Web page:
The main focus of this work is to take advantage of the structure-function relationship of wood for technical application. The interaction between the characteristics of the wood tissues and the resulting bending behaviour as well as force of the latter are explored in order to examine the potential for technical application.

Contact: Elisabeth Fizek (Ao. Univ.-Prof. R. Wimmer, H. Lichtenegger)

Influence of testing frequency on the fatigue properties of polycrystalline copper (finished 2015)

The influence of testing frequency on the fatigue properties of polycrystalline copper is investigated. Tests are performed at conventional testing frequencies using a servohydraulic testing machine and with ultrasonic testing technique at a testing frequency of 19 kHz.

Contact: Andrea Perlega ( i. R. S. Tschegg)

Nano-structure of bone after the application of bio-resorbable implants (finished 02.2014)

Bioresorbable implants are a class of implants that are resorbed by the body of a patient over the time of healing. Especially magnesium based alloys are a promising class of implants as no further operation is necessary but, unlike polymer systems they exhibit sufficient mechanical properties to effectively support the bone structure mechanically in case of a fracture. A class of patients that can hugely benefit from this behavior are children as they still exhibit significant skeletal growth and would hence need a second operation in the case of a non­degradable implant. The investigations are embedded into the BRIC (BioResorable Implants for Children) project that is a currently running project initiative of the Laura Bassi Laboratory under the project lead of MedUni Graz. This thesis deals with the nanostructural response of the bone structure on the implant over a certain span of time as studied by the method of small angle x­ray scattering (SAXS). The nanostructural changes of six rat femur bones with different Magnesium implant dwelling times from one to 18 month has been characterized on the basis of the orientation and morphology of the mineral platelets that make up the mineral reinforcement of the collagen matrix of the bone. A 2D mapping has been carried out to gain knowledge on local transitions in response to the implant with a resolution of about 350 µm. From the scattering patterns averaged information on the degree and direction of preferential orientation as well as the shape, thickness of the mineral platelets has been extracted. In this master thesis it is shown that:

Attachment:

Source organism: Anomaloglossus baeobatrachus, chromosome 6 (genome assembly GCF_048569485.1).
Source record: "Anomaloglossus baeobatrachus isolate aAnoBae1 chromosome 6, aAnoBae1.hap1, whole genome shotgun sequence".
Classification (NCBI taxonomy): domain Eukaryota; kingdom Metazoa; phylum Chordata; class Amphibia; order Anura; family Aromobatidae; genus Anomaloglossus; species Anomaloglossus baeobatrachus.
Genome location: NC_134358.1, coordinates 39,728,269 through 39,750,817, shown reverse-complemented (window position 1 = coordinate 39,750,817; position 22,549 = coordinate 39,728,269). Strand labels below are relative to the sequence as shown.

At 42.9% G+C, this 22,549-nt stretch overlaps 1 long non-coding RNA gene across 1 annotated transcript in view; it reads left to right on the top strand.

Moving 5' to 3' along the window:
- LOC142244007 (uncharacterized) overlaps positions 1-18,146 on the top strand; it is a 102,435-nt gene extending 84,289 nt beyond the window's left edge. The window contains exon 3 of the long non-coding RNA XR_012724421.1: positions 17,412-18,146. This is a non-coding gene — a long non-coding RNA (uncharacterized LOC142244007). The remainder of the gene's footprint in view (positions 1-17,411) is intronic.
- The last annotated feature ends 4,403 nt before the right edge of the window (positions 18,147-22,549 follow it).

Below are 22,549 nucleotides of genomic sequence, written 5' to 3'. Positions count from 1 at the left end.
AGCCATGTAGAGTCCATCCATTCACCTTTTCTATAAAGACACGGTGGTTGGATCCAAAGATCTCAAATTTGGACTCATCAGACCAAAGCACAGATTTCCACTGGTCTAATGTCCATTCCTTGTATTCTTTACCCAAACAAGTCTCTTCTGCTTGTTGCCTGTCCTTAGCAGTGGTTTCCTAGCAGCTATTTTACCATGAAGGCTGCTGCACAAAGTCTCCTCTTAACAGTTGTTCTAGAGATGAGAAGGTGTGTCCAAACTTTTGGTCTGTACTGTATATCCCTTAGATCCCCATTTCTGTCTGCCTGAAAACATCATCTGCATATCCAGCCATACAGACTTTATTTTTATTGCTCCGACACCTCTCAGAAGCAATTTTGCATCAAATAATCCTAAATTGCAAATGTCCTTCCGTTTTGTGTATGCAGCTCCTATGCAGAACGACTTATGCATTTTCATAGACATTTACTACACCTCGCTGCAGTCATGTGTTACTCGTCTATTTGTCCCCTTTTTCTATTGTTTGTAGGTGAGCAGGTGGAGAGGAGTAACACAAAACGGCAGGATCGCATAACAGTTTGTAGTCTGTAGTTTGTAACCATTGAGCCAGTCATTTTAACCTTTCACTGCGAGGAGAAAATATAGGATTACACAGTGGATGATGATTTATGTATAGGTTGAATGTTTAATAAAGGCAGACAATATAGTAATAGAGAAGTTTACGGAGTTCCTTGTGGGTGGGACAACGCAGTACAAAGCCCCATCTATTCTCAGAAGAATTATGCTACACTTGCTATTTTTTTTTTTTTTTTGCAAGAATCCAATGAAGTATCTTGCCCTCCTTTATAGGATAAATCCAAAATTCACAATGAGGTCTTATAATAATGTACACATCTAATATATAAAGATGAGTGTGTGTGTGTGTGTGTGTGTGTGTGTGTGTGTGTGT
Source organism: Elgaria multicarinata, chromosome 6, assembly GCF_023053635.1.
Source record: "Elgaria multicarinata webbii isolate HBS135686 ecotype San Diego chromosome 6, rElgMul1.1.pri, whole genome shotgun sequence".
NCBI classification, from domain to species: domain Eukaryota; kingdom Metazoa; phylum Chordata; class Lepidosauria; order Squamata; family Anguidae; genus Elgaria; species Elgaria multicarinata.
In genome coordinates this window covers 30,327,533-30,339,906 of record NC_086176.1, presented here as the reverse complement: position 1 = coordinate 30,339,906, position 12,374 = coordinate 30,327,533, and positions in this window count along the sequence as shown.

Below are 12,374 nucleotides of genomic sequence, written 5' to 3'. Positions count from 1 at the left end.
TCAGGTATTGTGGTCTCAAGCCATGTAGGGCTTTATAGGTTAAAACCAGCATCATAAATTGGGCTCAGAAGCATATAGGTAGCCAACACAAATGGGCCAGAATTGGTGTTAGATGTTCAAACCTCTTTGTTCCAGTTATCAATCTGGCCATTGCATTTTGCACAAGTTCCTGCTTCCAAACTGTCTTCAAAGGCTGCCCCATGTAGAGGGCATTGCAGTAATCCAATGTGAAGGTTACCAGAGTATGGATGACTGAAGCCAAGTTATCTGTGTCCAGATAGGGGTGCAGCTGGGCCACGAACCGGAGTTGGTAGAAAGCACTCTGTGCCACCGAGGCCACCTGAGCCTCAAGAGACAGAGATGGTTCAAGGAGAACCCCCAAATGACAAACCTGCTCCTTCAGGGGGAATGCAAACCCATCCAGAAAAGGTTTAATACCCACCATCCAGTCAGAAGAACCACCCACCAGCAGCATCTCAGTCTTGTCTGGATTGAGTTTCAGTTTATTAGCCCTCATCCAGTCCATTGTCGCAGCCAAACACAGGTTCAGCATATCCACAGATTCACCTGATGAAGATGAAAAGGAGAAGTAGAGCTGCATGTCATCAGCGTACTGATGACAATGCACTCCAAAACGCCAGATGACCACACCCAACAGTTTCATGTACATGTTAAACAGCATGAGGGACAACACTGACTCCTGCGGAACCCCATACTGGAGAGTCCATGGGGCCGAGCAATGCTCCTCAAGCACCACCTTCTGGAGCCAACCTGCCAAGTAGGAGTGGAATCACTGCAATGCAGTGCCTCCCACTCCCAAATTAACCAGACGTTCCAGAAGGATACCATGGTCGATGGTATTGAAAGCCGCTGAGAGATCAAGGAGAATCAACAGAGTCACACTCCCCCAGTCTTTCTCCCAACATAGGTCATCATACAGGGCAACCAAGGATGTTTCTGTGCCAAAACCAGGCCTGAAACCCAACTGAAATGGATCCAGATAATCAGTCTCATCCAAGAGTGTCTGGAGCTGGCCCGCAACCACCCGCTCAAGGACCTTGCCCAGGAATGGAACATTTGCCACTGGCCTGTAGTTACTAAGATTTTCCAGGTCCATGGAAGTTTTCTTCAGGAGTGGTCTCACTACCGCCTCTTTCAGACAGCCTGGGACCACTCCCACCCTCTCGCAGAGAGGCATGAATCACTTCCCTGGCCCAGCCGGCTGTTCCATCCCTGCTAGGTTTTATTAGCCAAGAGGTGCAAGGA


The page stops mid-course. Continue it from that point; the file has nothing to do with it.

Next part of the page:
• the direction of the platelets changes with the distance to the implant.
  • the thickness of the mineral increases over time
  • a different degradation behaviour of the pin is visible of in different types of bone.

Contact: Agathe Ogie (Univ.-Prof.inH. Lichtenegger)

Full text:

Bachelor Thesis

Structure and Mineralization of Bone at the Interface to Bio-resorbable Implants

The Bachelor thesis is part of a larger project for the development of bio-resorbable bone implants based on magnesium alloys. In contrast to conventional implant materials they dissolve with time and are replaced by bone tissue. The aim of the Bachelor thesis is the study of structure and degree of mineralization at the interface between bio-resorbable implant and newly grown bone tissue (rat bone from small animla study). The thesis work is mainly laboratory based and focused on backscattered electron microscopy.

Contact: Lukas Meidlinger (Univ.-Prof.inH. Lichtenegger)